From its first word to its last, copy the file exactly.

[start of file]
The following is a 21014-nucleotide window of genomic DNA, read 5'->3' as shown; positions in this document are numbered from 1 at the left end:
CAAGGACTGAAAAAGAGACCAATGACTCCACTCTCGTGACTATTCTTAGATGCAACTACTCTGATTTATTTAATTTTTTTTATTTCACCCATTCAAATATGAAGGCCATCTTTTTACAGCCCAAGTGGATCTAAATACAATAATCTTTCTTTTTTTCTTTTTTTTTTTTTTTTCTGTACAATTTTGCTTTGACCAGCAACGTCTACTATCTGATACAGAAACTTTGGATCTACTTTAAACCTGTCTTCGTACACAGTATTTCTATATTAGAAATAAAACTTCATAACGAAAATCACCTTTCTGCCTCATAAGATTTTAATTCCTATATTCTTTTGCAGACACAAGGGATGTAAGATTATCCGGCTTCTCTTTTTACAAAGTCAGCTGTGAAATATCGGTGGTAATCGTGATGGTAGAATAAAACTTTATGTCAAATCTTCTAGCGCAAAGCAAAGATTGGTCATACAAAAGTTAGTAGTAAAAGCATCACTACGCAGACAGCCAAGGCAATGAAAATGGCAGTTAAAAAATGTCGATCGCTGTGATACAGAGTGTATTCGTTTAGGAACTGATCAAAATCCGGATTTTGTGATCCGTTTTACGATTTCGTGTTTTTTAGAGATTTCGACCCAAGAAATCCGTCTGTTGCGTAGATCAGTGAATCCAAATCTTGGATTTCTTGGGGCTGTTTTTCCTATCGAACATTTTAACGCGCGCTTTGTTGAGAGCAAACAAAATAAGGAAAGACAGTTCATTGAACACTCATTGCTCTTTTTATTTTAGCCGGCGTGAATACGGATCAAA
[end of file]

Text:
The following is a 21014-nucleotide window of genomic DNA, read 5'->3' as shown; positions in this document are numbered from 1 at the left end:
CAAGGACTGAAAAAGAGACCAATGACTCCACTCTCGTGACTATTCTTAGATGCAACTACTCTGATTTATTTAATTTTTTTTATTTCACCCATTCAAATATGAAGGCCATCTTTTTACAGCCCAAGTGGATCTAAATACAATAATCTTTCTTTTTTTCTTTTTTTTTTTTTTTTCTGTACAATTTTGCTTTGACCAGCAACGTCTACTATCTGATACAGAAACTTTGGATCTACTTTAAACCTGTCTTCGTACACAGTATTTCTATATTAGAAATAAAACTTCATAACGAAAATCACCTTTCTGCCTCATAAGATTTTAATTCCTATATTCTTTTGCAGACACAAGGGATGTAAGATTATCCGGCTTCTCTTTTTACAAAGTCAGCTGTGAAATATCGGTGGTAATCGTGATGGTAGAATAAAACTTTATGTCAAATCTTCTAGCGCAAAGCAAAGATTGGTCATACAAAAGTTAGTAGTAAAAGCATCACTACGCAGACAGCCAAGGCAATGAAAATGGCAGTTAAAAAATGTCGATCGCTGTGATACAGAGTGTATTCGTTTAGGAACTGATCAAAATCCGGATTTTGTGATCCGTTTTACGATTTCGTGTTTTTTAGAGATTTCGACCCAAGAAATCCGTCTGTTGCGTAGATCAGTGAATCCAAATCTTGGATTTCTTGGGGCTGTTTTTCCTATCGAACATTTTAACGCGCGCTTTGTTGAGAGCAAACAAAATAAGGAAAGACAGTTCATTGAACACTCATTGCTCTTTTTATTTTAGCCGGCGTGAATACGGATCAAA